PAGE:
Ambassador Friedman: Evacuation of Yehudah and Shomron Won’t Happen

YERUSHALAYIM -
U.S. Ambassador to Israel David Friedman. (Yonatan Sindel/Flash90)

U.S. Ambassador to Israel David Friedman said on Monday that any attempt to evacuate Jewish communities in Yehudah and Shomron as part of a final status agreement with the Palestinians would tear the nation apart.

Speaking at a Yerushalayim summit of the Conference of Presidents of Jewish Organizations, Friedman stated: “I believe that a widespread eviction will lead to a civil war. But that’s my opinion,” according to media reports. Of the approximately 400,000 Jews living in the region, he said they “aren’t going anywhere.”

He also said that evacuation orders given to IDF officers would precipitate a crisis of conscience, as they are increasingly “people who believe this land was given to them by G-d,” and would likely refuse to carry out such orders.

Some of the conference participants were “startled” by Friedman’s words, according to a Channel 10 report.

Prior to assuming the post of ambassador, Friedman was an active supporter of the Jewish presence in Yehudah and Shomron, who served as president of American Friends of Bet El Institutions.

In addition, the ambassador commented on the U.S. embassy move, saying that the end of 2019 is an outside date, and it will probably happen sooner, Axios quoted him as saying.

Regarding the claim that a peace deal is imperative to preserve Israel as a Jewish and democratic state is a platitude, because for 25 years people have been saying that and Israel has only thrived and prospered.

Also on Monday, a report was published, which said that the number of Jewish residents in Yehudah and Shomron grew at nearly twice the rate of Israel’s overall population last year.

Yaakov Katz, founder of “West Bank Jewish Population Stats,” a report sponsored by Bet El Institutions, predicted that population in the region would surge even more in the coming years thanks in part to the Trump presidency, according to The Associated Press.

“This is the first time, after years, that we are surrounded by people who really like us, love us, and they are not trying to be objective,” Katz said. “We have to thank G-d he sent Trump to be president of the United States.”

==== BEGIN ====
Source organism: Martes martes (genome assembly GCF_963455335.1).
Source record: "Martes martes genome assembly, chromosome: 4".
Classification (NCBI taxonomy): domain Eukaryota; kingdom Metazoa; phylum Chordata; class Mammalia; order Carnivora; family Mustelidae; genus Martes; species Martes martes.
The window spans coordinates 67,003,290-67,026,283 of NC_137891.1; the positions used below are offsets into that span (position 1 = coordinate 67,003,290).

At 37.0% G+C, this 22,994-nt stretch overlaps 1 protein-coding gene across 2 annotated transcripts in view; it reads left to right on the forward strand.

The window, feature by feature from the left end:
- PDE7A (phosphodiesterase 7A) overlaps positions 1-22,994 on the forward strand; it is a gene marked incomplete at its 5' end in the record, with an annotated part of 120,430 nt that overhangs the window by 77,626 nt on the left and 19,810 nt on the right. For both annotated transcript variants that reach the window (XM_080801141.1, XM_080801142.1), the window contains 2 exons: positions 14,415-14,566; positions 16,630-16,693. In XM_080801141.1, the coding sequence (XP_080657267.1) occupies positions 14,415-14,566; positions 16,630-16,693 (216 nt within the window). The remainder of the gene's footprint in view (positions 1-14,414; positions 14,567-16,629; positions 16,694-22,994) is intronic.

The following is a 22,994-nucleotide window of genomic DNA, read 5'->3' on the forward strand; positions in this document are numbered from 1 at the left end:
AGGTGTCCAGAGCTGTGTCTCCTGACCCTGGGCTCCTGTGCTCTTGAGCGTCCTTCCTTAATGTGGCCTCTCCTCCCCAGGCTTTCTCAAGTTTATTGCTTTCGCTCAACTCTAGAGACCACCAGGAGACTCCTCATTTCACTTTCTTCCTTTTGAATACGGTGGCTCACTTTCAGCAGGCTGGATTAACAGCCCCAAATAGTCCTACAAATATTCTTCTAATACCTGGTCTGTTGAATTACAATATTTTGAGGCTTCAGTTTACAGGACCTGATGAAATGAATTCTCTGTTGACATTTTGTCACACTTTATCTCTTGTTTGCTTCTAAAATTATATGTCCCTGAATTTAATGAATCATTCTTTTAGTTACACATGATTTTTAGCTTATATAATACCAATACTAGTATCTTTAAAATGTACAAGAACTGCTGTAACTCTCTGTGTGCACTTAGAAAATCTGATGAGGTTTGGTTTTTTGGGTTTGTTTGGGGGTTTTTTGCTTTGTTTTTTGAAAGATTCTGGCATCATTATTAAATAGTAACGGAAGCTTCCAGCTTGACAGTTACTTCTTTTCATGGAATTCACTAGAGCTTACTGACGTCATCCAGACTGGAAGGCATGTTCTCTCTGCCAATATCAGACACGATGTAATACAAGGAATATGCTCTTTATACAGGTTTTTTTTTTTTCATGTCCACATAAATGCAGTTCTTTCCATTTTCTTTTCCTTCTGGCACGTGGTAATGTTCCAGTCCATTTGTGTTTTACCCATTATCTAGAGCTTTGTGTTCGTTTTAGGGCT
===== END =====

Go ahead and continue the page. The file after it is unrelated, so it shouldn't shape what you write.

According to his figures, the Jewish population in Yehudah and Shomron reached 435,159 as of Jan. 1, up 3.4 percent from 420,899 a year earlier. The  population has grown 21.4 percent in the last five years.

In comparison, Israel’s total population grew 1.8 percent to 8.743 million last year, according to the Central Bureau of Statistics.

Katz said the rapid demographic change should put to rest the idea of a two-state solution favored by the Palestinians and most of the international community.

Based on recent growth patterns, he said the population could approach 500,000 by the time Trump leaves office. His study did not include the more than 200,000 Israelis now living in east Yerushalayim.

“We are changing the map,” he said. “The idea of the two-state solution is over. It is irreversible.”

Katz said the figures are based on official data from the Israeli Interior Ministry not yet available to the public.

In response, Palestinian chief negotiator Saeb Erekat called on the international community to condemn the trend.

“What is required of the world, including the American administration, is to condemn the settlements as illegitimate and illegal and to recognize the principle of two states on the 1967 borders,” he said. “If they want to keep hope in any future peace process, they must stop these plans.”

Brian Reeves, spokesman for Peace Now, told AP it could not corroborate Katz’s figures but that they are in the “ballpark” of its own estimates.